World leaders past and present tribute to Kofi Annan, the former United Nations secretary general whose successes and failures came to embody the sprawling organisation, who died at the age of 80 on Saturday.
Tony Blair, who as British prime minister clashed with Annan during the run-up to the US-led invasion of Iraq, said he was shocked and saddened by his death.
“He was a good friend whom I saw only weeks ago,” he said. “Kofi Annan was a great diplomat, a true statesman and a wonderful colleague who was widely respected and will be greatly missed.”
Annan will be remembered as one of the most powerful UN leaders at a time when it faced mounting global challenges – from the rise of extremist militants after 9/11 and the wars that followed to the instability caused by climate change – but also as one of its most controversial.
So although he was blamed for the organisation’s failure to halt the Rwandan genocide in the 1990s when he was head of peacekeeping operations, he went on to win the 2001 Nobel Peace Prize for “bringing new life to the UN”. And later, after the invasion of Iraq, he and his son were caught up in the "oil for food" corruption scandal.
Annan was the first black African to serve in the post when he was appointed the seventh UN secretary general in 1997. He held the position for two five-year terms, before retiring to live in a Swiss village in the Geneva countryside.
He died after a short illness in hospital, according to a statement issued by his foundation and his family.
Sheikh Mohammed bin Zayed, Crown Prince of Abu Dhabi, described him as a man dedicated to bringing about peace.
“We have lost a statesman who was dedicated to the service of humanity and extend our sincere condolences to his family,” he said.
Kofi Atta Annan was born in 1938 to a prominent family in Kumasi, Ghana, where he grew up as the son of a provincial governor and grandson of two tribal chiefs. He first arrived in the US to finish his undergraduate studies before moving to Geneva where he launched his UN career.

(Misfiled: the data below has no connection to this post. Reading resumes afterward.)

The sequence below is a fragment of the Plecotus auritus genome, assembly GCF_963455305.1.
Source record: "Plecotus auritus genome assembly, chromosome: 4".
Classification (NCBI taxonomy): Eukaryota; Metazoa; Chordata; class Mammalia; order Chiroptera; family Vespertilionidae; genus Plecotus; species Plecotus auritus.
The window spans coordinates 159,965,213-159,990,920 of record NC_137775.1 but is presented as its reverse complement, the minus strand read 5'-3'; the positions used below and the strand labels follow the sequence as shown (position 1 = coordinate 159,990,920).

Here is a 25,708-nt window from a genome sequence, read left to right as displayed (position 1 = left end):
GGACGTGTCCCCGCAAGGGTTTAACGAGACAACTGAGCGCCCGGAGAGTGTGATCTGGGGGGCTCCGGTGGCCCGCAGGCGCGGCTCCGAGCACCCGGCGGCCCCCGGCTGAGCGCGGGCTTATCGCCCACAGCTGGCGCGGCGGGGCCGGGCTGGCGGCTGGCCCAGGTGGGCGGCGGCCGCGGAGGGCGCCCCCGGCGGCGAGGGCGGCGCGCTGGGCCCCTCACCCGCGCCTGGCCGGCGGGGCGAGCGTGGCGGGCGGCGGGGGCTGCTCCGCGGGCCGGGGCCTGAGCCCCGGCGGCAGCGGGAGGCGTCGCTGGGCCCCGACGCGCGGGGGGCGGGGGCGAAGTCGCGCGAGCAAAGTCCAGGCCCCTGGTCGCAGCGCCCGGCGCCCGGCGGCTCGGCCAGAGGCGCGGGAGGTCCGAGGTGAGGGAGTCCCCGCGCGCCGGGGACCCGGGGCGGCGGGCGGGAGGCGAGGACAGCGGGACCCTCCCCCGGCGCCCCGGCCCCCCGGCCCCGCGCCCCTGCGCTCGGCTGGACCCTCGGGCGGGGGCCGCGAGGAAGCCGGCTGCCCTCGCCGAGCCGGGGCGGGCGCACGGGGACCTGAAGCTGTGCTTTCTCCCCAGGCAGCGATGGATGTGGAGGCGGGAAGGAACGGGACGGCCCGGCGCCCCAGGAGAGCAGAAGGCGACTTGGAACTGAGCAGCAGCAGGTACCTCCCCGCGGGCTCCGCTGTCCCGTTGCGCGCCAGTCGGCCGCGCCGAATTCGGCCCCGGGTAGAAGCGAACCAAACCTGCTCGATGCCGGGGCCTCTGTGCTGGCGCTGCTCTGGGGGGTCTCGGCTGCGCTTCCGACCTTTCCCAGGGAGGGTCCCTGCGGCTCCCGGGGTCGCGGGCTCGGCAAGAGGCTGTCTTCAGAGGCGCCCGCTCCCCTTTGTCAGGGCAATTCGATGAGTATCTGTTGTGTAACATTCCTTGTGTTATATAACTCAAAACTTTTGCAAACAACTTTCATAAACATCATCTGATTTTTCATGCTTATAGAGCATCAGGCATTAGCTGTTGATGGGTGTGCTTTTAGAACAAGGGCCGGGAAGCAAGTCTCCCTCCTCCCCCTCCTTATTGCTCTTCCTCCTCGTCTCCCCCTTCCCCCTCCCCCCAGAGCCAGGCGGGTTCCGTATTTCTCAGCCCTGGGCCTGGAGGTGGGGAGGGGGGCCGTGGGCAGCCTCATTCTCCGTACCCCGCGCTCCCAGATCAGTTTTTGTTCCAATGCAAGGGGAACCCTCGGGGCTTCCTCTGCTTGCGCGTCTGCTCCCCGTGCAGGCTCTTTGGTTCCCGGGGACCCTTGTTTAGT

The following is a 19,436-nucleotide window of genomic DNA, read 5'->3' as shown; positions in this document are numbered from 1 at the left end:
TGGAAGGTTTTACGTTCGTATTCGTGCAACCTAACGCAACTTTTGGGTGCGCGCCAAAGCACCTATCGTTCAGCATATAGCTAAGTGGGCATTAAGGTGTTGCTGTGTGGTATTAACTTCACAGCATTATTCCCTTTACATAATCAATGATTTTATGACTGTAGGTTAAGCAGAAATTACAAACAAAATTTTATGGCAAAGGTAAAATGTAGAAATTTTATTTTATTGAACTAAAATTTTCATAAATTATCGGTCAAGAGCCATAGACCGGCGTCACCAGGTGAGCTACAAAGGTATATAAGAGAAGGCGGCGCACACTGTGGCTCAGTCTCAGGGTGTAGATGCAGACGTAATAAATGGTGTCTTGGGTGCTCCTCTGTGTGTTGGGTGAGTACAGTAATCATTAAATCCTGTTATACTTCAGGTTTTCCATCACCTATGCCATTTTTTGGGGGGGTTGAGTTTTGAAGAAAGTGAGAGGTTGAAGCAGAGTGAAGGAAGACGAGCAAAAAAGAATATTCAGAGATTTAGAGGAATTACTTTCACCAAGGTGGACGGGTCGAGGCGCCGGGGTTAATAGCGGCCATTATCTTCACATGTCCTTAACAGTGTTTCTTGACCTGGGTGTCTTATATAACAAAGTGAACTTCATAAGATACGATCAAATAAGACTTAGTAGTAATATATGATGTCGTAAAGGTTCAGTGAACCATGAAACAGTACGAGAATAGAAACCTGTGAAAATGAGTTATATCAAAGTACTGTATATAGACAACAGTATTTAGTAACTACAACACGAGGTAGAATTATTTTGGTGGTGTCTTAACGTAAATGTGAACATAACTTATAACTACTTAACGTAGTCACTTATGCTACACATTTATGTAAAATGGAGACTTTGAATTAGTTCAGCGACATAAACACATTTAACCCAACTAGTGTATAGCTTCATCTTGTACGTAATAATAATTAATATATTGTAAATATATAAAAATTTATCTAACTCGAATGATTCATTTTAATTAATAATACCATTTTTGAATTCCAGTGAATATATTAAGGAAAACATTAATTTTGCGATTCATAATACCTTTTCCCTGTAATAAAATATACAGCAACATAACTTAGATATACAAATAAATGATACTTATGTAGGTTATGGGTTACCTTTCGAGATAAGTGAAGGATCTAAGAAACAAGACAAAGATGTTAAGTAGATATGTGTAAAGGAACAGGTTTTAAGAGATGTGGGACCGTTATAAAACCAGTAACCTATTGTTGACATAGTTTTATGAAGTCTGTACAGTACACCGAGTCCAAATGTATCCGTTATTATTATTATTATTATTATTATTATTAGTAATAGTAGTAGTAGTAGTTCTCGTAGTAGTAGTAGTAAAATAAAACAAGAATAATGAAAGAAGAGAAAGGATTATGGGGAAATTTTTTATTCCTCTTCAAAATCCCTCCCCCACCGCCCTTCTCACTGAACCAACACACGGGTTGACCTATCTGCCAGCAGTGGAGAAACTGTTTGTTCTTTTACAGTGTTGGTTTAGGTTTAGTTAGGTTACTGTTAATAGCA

For most of the next four decades he built a reputation as an efficient manager and career diplomat.
His steady rise first came to public attention in 1990 when he persuaded Saddam Hussein to allow the repatriation of more than 900 international workers and hostages trapped in Kuwait after the Iraqi invasion.
When the softly spoken diplomat won the top job, he was the first secretary general to have emerged from the ranks of its vast bureaucracy.
He took over at a particularly difficult time, six years after the collapse of the Soviet Union and during a decade when the world united against terrorism before dividing again over the US-led war against Iraq.
His early moves were credited with restoring morale at an organisation that had skirted bankruptcy and irrelevance. He introduced a cabinet system of leadership, cut 1,000 jobs in a package of fiscal reforms and persuaded the US to pay a backlog of dues estimated at $1 billion.
He also set about establishing the Millennium Development Goals. He later said these milestones - aimed at eradicating extreme poverty and hunger, and promoting universal education – were his greatest achievement.